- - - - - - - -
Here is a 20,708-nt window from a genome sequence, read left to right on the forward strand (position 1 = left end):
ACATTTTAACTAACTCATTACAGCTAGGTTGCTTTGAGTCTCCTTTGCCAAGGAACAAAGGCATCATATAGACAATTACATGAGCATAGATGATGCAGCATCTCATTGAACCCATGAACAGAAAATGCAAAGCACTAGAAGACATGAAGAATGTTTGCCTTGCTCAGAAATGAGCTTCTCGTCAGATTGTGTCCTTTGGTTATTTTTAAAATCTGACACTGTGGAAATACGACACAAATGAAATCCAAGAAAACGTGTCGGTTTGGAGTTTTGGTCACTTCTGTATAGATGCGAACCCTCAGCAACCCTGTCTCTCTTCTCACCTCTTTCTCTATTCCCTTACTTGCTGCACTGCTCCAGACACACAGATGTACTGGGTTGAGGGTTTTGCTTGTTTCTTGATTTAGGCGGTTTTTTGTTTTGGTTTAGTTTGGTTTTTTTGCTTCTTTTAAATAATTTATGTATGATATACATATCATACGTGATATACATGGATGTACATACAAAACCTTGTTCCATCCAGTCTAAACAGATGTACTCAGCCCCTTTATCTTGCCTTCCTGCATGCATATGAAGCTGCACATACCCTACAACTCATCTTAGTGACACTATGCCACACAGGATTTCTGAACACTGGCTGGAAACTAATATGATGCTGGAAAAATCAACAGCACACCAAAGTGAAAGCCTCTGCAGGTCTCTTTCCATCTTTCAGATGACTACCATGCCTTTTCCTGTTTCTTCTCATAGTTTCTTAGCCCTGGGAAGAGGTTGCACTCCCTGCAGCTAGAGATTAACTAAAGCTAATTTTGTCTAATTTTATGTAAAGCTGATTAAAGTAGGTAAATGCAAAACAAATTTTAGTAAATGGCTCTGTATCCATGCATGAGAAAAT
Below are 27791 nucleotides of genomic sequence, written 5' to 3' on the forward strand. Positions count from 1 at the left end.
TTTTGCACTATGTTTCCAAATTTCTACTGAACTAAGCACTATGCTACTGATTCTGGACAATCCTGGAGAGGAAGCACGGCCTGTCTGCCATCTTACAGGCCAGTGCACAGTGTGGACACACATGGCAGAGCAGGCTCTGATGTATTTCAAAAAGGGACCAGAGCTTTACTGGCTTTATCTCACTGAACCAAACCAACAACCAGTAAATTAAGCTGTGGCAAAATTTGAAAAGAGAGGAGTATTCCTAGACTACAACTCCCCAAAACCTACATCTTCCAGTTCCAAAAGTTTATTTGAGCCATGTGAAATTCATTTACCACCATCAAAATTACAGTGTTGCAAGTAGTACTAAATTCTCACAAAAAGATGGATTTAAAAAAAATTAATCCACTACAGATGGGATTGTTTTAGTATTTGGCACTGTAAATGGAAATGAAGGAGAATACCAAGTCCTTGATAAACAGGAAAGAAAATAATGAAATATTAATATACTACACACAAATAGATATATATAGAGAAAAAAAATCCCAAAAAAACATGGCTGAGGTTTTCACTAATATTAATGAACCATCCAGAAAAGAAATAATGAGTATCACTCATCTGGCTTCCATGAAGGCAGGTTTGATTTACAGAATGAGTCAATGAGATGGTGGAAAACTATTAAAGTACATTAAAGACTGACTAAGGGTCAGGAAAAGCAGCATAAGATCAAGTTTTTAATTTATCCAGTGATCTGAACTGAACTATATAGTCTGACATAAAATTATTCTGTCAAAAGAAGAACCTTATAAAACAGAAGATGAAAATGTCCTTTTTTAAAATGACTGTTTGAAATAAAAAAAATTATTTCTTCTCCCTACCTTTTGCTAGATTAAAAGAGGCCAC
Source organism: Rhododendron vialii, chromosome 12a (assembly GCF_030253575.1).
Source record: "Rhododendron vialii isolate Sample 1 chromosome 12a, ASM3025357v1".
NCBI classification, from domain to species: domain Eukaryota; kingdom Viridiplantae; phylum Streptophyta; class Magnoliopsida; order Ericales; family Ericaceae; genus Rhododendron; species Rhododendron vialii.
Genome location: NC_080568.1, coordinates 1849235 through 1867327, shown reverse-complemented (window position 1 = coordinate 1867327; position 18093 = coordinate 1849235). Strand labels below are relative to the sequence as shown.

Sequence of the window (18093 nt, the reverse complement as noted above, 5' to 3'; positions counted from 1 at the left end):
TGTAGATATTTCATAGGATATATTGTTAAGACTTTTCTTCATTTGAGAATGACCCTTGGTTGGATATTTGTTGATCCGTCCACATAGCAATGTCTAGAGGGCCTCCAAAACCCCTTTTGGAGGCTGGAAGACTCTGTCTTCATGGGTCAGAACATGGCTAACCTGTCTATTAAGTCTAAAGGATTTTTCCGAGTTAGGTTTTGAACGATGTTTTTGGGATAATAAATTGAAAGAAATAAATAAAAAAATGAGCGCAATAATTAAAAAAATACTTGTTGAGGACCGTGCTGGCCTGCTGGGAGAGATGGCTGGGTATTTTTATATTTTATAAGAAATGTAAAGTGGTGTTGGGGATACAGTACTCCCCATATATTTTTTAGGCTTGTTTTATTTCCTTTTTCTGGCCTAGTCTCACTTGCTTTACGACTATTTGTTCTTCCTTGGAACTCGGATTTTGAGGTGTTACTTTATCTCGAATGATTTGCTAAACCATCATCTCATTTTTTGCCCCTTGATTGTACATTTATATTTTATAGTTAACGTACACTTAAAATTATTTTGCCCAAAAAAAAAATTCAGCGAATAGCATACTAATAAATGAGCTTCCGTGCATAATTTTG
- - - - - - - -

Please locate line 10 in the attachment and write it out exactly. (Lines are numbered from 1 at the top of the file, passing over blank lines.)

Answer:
TGTAGATATTTCATAGGATATATTGTTAAGACTTTTCTTCATTTGAGAATGACCCTTGGTTGGATATTTGTTGATCCGTCCACATAGCAATGTCTAGAGGGCCTCCAAAACCCCTTTTGGAGGCTGGAAGACTCTGTCTTCATGGGTCAGAACATGGCTAACCTGTCTATTAAGTCTAAAGGATTTTTCCGAGTTAGGTTTTGAACGATGTTTTTGGGATAATAAATTGAAAGAAATAAATAAAAAAATGAGCGCAATAATTAAAAAAATACTTGTTGAGGACCGTGCTGGCCTGCTGGGAGAGATGGCTGGGTATTTTTATATTTTATAAGAAATGTAAAGTGGTGTTGGGGATACAGTACTCCCCATATATTTTTTAGGCTTGTTTTATTTCCTTTTTCTGGCCTAGTCTCACTTGCTTTACGACTATTTGTTCTTCCTTGGAACTCGGATTTTGAGGTGTTACTTTATCTCGAATGATTTGCTAAACCATCATCTCATTTTTTGCCCCTTGATTGTACATTTATATTTTATAGTTAACGTACACTTAAAATTATTTTGCCCAAAAAAAAAATTCAGCGAATAGCATACTAATAAATGAGCTTCCGTGCATAATTTTG